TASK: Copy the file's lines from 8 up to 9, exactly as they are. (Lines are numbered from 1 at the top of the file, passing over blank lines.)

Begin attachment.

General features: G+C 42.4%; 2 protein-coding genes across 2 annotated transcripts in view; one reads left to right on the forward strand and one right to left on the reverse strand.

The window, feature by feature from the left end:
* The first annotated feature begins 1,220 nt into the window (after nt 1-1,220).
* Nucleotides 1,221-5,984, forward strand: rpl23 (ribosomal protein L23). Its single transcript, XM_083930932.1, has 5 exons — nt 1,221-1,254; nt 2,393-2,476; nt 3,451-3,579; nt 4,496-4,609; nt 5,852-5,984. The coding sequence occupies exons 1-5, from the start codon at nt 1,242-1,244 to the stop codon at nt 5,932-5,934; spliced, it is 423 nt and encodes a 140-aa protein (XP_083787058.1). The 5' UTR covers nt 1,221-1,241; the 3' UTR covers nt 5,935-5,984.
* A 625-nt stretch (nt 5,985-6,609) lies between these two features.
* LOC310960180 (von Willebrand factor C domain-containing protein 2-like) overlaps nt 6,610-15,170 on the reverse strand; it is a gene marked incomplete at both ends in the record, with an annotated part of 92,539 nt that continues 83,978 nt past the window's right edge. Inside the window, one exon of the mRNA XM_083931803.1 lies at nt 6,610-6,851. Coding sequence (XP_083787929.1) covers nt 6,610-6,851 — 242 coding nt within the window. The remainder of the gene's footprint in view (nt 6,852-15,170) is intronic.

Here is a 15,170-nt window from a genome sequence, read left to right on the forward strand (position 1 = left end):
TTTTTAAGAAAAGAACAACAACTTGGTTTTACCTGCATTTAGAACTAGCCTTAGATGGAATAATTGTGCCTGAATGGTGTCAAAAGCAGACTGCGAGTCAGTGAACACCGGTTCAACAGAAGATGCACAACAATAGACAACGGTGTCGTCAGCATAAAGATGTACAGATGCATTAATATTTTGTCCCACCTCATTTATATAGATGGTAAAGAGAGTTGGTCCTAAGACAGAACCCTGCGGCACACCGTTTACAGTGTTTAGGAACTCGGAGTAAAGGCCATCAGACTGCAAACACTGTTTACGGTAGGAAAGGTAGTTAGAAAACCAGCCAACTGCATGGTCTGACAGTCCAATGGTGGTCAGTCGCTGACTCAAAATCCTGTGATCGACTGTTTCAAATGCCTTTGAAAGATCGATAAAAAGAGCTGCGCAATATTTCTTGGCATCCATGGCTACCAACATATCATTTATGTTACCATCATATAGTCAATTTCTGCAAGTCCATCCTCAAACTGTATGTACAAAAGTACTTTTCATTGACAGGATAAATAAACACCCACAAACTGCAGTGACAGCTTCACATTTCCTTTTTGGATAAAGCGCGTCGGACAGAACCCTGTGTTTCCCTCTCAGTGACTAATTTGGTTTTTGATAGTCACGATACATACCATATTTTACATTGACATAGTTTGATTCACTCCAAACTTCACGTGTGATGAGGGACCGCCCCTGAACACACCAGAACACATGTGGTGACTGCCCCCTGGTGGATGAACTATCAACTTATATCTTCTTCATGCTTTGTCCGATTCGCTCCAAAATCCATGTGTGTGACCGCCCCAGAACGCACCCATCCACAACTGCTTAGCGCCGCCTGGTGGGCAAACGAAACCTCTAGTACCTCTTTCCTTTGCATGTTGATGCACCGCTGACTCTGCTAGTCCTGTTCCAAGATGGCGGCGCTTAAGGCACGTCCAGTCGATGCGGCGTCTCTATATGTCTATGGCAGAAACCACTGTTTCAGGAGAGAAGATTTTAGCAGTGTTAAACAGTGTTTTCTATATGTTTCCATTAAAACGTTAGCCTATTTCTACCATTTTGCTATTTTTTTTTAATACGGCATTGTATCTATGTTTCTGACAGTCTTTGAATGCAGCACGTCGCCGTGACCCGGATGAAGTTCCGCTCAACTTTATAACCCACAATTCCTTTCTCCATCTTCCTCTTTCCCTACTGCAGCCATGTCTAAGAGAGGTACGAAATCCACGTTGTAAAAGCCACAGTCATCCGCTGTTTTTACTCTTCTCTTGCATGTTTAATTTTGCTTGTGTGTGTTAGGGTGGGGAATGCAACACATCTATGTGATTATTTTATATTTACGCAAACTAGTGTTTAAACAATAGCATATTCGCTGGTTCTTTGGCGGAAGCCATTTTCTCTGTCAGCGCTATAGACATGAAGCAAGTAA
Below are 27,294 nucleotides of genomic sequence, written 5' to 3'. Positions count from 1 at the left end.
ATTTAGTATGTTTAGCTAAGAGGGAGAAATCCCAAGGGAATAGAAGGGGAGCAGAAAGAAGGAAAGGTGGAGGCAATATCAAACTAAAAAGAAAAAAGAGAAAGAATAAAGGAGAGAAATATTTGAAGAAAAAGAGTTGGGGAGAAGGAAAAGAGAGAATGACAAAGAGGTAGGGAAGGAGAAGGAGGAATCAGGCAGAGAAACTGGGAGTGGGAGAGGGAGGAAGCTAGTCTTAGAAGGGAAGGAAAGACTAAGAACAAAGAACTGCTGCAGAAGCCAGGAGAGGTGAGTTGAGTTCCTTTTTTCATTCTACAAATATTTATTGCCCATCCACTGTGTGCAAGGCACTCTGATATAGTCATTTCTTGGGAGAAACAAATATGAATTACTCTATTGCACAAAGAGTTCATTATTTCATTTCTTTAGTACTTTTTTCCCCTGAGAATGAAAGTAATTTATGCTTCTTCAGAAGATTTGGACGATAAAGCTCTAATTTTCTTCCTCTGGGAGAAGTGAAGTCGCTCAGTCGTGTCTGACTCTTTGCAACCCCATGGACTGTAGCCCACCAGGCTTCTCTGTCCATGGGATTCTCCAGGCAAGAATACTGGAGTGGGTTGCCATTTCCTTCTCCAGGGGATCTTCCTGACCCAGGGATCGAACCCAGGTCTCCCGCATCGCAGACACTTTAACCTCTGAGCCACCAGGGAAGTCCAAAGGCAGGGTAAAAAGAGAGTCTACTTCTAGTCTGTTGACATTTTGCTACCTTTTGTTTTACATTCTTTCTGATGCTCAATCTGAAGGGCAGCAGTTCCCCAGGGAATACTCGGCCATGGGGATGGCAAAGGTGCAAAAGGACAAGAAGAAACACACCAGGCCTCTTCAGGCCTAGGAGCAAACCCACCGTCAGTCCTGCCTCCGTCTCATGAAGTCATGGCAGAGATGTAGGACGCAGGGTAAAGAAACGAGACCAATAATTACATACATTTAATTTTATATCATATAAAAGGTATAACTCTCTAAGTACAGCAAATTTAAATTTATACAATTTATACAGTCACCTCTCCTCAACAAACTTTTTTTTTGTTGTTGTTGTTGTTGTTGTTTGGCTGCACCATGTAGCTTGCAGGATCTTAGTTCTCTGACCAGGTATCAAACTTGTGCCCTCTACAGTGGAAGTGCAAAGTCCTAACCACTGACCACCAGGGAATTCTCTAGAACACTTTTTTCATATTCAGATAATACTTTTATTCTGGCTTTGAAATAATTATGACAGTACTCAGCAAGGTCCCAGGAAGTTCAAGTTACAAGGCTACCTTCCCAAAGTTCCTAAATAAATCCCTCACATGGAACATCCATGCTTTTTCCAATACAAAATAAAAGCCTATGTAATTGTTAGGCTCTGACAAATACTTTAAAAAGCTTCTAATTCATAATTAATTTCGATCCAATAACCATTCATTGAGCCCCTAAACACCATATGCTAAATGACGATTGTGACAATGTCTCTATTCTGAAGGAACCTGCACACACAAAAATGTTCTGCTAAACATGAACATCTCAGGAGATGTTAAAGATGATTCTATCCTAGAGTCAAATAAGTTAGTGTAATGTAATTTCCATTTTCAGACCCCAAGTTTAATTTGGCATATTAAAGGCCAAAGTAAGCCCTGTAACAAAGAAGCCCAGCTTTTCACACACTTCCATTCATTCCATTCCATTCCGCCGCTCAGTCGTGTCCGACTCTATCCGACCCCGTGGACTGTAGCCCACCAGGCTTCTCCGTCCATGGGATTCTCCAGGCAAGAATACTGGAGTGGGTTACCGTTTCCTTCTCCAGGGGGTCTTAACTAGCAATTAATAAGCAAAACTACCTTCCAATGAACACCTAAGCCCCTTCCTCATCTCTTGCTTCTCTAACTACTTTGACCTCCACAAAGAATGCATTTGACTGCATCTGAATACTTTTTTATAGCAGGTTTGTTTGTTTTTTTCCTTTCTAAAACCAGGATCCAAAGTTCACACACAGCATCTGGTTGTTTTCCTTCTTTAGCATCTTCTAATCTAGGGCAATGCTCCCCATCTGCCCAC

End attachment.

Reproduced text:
TTTTTAAGAAAAGAACAACAACTTGGTTTTACCTGCATTTAGAACTAGCCTTAGATGGAATAATTGTGCCTGAATGGTGTCAAAAGCAGACTGCGAGTCAGTGAACACCGGTTCAACAGAAGATGCACAACAATAGACAACGGTGTCGTCAGCATAAAGATGTACAGATGCATTAATATTTTGTCCCACCTCATTTATATAGATGGTAAAGAGAGTTGGTCCTAAGACAGAACCCTGCGGCACACCGTTTACAGTGTTTAGGAACTCGGAGTAAAGGCCATCAGACTGCAAACACTGTTTACGGTAGGAAAGGTAGTTAGAAAACCAGCCAACTGCATGGTCTGACAGTCCAATGGTGGTCAGTCGCTGACTCAAAATCCTGTGATCGACTGTTTCAAATGCCTTTGAAAGATCGATAAAAAGAGCTGCGCAATATTTCTTGGCATCCATGGCTACCAACATATCATTTATGTTACCATCATATAGTCAATTTCTGCAAGTCCATCCTCAAACTGTATGTACAAAAGTACTTTTCATTGACAGGATAAATAAACACCCACAAACTGCAGTGACAGCTTCACATTTCCTTTTTGGATAAAGCGCGTCGGACAGAACCCTGTGTTTCCCTCTCAGTGACTAATTTGGTTTTTGATAGTCACGATACATACCATATTTTACATTGACATAGTTTGATTCACTCCAAACTTCACGTGTGATGAGGGACCGCCCCTGAACACACCAGAACACATGTGGTGACTGCCCCCTGGTGGATGAACTATCAACTTATATCTTCTTCATGCTTTGTCCGATTCGCTCCAAAATCCATGTGTGTGACCGCCCCAGAACGCACCCATCCACAACTGCTTAGCGCCGCCTGGTGGGCAAACGAAACCTCTAGTACCTCTTTCCTTTGCATGTTGATGCACCGCTGACTCTGCTAGTCCTGTTCCAAGATGGCGGCGCTTAAGGCACGTCCAGTCGATGCGGCGTCTCTATATGTCTATGGCAGAAACCACTGTTTCAGGAGAGAAGATTTTAGCAGTGTTAAACAGTGTTTTCTATATGTTTCCATTAAAACGTTAGCCTATTTCTACCATTTTGCTATTTTTTTTTAATACGGCATTGTATCTATGTTTCTGACAGTCTTTGAATGCAGCACGTCGCCGTGACCCGGATGAAGTTCCGCTCAACTTTATAACCCACAATTCCTTTCTCCATCTTCCTCTTTCCCTACTGCAGCCATGTCTAAGAGAGGTACGAAATCCACGTTGTAAAAGCCACAGTCATCCGCTGTTTTTACTCTTCTCTTGCATGTTTAATTTTGCTTGTGTGTGTTAGGGTGGGGAATGCAACACATCTATGTGATTATTTTATATTTACGCAAACTAGTGTTTAAACAATAGCATATTCGCTGGTTCTTTGGCGGAAGCCATTTTCTCTGTCAGCGCTATAGACATGAAGCAAGTAA
Below are 27,294 nucleotides of genomic sequence, written 5' to 3'. Positions count from 1 at the left end.